Virtual Learning Environments for a New Teaching Methodology

Virtual Learning Environments for a New Teaching Methodology

Iolanda Caponata (I.C. 2 S. D'Acquisto, Italy) and Anna Pietra Ferraro (IC 70 Marino Santa Rosa – Napoli, Italy)
DOI: 10.4018/978-1-5225-8179-6.ch010
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The potential and new educational perspectives offered by virtual environments are the arguments with which you want to highlight the opportunity, through the experience of the simulation offered by environments such SecondLife®, to organize and expand the involvement and motivation of pupils through active participation. It will be explained, in detail, how to plan a lesson in SecondLife® after having designed and built a learning environment by creating Holodeck, Teleport, Script, and the use of numerous Tools needed to implement a teaching unit.
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The systematic and widespread use of new technologies developed autonomy to learn what you want, when you want and where you want making the man protagonist of the construction of their own knowledge. The school could no longer ignore the need for change, has had to adapt: ​​from teaching to learning for all, place, free from notional and open to global content limits.

By working with the kids, we have learned that, in teaching, the use of real and handling experience represents an added value to the learning process because the student can organize and expand the social interactions and collaboration, increase its involvement and motivation through active participation.

There was much discussion lately, about the educational potential that virtual worlds may represent for education: they offer a wide range of tools for social interaction, represent an innovation in learning and stimulate the active participation of students.

Il virtual learning environment (VLE) (Martins & Kellermanns, 2004) is a web-based communications platform, that allows students, without limitation of time and place, to access different learning tools, such as program information, course content, teacher assistance, discussion boards, document sharing systems, and learning resources; they can customize the learning pathways and to combine the immediacy of distance learning courses with interactivity and immersion given by the three-dimensional virtual worlds, digital 3D environments, in which users can interact with each other through their avatars and use or create objects, communicate with texts, images, gestures, sounds and three-dimensional representations.

Some speak of a new medium those who simply consider the possible use of VW (Virtual World) as an evolution of the web 2.0.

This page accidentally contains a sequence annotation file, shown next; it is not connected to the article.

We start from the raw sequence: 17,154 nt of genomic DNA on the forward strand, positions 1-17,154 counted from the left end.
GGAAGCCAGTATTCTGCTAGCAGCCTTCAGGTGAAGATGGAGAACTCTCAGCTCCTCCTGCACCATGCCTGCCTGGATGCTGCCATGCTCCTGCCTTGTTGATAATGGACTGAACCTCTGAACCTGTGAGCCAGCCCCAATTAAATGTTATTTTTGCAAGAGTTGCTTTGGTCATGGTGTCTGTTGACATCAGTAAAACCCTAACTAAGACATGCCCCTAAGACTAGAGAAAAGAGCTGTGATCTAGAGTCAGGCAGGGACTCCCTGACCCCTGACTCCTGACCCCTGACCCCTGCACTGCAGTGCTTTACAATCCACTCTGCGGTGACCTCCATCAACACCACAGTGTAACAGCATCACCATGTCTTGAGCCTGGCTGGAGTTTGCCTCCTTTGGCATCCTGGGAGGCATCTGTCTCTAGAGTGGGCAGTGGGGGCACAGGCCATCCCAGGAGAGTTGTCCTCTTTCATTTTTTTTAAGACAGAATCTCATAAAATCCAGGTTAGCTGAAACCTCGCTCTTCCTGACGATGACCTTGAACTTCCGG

Barney Dalgarno, associate professor in education and Sub Dean Learning and Teaching in the Faculty of Education at Charles Sturt University, has proposed a scheme useful for evaluating which components in the 3D learning practice can be shared and for what specific purposes. The scheme takes as assumed the constructivist theory and the paradigm of learner-centered in which the individual in the act of reconstructing reality, create and build their own knowledge:

  • Endogenous Elements of Constructivism (for Formal Education): Simulations of difficult places to visit; simulation of microscopic environments; simulation of physical environments containing entities with dynamic behavior; hazardous environments simulations or expensive for skill practice; visual modeling of abstract concepts in 3D; 3D interfaces for complex information structures.

  • Exogenous Elements of Constructivism (for Individual Learning): 3D models or small 3D environments embedded within educational resources; educational resources located within a 3D environment; cognitive Tools 3D

  • Elements of Dialectical Constructivism (Learning by Doing and Mentoring): 3D environments provide a “sense of place” as part of the CMC; distributed 3D environments enable students to collaborate on a remote task; distributed 3D environments allow teachers or experts to provide support.

De Freitas and Veletsianos (De Freitas, S., Veletsianos, G.2010) remind the educational potential of virtual environments by stating that “Compared to traditional ways of learning, the use of virtual worlds - integrating text and voice to the sense of presence - favors more complex social interactions and structured learning experiences that stimulate students and increase their motivation and interactive participation” allow, therefore, to reorganize and expand the social and collaboration interactions, foster greater involvement and motivation through participation; They provide opportunity for creative experimentation and allow you to activate any type of simulation, even those that are not viable in real contexts.

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